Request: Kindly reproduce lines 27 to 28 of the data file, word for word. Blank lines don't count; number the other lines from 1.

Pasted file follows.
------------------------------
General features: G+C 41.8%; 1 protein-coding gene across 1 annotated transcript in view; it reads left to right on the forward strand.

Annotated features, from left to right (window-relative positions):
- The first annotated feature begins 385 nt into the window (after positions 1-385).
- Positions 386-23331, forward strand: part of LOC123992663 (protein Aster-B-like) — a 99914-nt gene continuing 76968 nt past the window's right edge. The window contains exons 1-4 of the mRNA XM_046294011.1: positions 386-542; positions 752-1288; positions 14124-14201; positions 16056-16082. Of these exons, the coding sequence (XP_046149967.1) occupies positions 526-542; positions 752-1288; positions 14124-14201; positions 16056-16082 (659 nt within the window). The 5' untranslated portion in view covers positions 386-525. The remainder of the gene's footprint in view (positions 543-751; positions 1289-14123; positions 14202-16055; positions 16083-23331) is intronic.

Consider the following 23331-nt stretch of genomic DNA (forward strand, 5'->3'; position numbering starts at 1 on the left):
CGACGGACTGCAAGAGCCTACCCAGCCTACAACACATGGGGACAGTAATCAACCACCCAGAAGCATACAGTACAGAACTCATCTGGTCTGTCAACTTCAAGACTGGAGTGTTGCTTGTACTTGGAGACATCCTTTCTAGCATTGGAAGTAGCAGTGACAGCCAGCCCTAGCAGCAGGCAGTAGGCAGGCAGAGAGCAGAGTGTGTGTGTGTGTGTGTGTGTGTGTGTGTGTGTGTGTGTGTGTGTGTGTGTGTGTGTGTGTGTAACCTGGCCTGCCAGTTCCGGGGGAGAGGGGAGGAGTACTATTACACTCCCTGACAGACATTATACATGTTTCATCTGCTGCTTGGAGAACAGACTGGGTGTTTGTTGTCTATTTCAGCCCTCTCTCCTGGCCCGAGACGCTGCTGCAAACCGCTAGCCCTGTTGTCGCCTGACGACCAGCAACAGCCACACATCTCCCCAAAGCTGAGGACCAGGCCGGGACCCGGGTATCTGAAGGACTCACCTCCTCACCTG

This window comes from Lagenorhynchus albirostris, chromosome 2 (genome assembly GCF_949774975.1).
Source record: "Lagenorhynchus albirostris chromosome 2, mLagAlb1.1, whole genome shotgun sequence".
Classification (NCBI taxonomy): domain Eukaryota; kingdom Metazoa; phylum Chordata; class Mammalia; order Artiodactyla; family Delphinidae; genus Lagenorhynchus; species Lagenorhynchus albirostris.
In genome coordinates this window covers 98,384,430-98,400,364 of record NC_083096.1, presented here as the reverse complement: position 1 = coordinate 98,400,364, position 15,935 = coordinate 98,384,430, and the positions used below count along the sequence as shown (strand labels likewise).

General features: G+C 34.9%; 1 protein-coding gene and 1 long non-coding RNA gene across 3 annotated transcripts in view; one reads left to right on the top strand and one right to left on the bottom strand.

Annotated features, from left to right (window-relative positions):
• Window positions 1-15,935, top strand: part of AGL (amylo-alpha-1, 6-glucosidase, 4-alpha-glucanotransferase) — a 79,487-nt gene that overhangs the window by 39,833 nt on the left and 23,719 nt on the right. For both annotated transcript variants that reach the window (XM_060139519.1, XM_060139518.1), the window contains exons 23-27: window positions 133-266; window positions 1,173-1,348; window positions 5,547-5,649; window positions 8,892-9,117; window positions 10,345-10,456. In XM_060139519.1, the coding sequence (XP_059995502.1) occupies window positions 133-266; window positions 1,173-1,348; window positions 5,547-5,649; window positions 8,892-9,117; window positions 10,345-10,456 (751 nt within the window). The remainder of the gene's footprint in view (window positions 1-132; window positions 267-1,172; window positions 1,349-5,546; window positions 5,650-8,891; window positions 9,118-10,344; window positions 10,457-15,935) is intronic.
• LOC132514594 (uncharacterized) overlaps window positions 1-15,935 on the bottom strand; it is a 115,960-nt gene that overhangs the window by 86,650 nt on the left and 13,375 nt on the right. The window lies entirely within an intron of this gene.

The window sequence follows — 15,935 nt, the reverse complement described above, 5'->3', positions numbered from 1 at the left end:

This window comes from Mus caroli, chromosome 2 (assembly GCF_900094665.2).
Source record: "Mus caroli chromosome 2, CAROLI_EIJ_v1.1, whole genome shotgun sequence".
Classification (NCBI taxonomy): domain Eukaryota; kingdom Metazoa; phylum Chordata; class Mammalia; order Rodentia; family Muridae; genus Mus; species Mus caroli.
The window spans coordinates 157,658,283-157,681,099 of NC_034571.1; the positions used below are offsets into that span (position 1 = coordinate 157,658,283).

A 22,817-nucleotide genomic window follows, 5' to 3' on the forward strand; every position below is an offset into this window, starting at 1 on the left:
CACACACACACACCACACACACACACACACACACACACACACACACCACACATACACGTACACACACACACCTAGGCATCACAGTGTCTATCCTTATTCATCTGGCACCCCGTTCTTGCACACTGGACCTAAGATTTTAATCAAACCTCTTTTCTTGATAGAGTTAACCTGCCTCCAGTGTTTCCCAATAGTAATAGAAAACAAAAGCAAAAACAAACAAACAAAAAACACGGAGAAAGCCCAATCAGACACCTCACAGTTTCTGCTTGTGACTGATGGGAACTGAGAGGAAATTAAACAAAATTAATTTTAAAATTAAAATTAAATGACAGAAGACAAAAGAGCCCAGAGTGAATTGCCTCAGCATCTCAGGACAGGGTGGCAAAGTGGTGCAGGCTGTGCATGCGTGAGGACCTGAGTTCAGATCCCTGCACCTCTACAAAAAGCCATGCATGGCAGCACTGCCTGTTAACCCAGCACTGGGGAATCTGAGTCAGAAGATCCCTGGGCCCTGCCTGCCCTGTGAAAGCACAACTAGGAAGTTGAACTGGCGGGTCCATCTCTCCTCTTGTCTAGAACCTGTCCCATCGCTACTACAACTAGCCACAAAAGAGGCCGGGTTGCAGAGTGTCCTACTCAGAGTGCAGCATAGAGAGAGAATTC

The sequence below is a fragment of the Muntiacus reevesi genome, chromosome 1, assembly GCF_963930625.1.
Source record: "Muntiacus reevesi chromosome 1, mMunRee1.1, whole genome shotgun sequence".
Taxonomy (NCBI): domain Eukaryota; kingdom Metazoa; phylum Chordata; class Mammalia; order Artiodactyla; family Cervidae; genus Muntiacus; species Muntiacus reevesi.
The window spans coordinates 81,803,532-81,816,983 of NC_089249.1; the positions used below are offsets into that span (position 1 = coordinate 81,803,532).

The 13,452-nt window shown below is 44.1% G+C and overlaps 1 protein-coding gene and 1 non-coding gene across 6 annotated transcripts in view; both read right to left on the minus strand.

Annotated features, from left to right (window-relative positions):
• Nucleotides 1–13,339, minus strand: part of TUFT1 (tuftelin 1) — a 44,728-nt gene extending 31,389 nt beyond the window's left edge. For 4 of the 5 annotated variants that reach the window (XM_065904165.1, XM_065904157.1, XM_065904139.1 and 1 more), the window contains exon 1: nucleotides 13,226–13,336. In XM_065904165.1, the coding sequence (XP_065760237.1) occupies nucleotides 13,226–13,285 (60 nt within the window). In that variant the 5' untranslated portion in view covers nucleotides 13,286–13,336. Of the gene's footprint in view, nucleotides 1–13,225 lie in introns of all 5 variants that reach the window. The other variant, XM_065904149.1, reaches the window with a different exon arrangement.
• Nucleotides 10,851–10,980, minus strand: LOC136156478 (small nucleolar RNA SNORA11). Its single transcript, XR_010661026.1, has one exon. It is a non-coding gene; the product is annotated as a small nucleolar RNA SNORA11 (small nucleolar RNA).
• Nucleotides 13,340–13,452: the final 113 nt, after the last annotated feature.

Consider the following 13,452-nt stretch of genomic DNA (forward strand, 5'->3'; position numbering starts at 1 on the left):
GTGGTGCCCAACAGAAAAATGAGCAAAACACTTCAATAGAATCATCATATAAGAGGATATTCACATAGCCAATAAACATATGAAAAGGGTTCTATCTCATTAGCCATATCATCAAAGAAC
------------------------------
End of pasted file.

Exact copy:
Annotated features, from left to right (window-relative positions):
• Nucleotides 1–13,339, minus strand: part of TUFT1 (tuftelin 1) — a 44,728-nt gene extending 31,389 nt beyond the window's left edge. For 4 of the 5 annotated variants that reach the window (XM_065904165.1, XM_065904157.1, XM_065904139.1 and 1 more), the window contains exon 1: nucleotides 13,226–13,336. In XM_065904165.1, the coding sequence (XP_065760237.1) occupies nucleotides 13,226–13,285 (60 nt within the window). In that variant the 5' untranslated portion in view covers nucleotides 13,286–13,336. Of the gene's footprint in view, nucleotides 1–13,225 lie in introns of all 5 variants that reach the window. The other variant, XM_065904149.1, reaches the window with a different exon arrangement.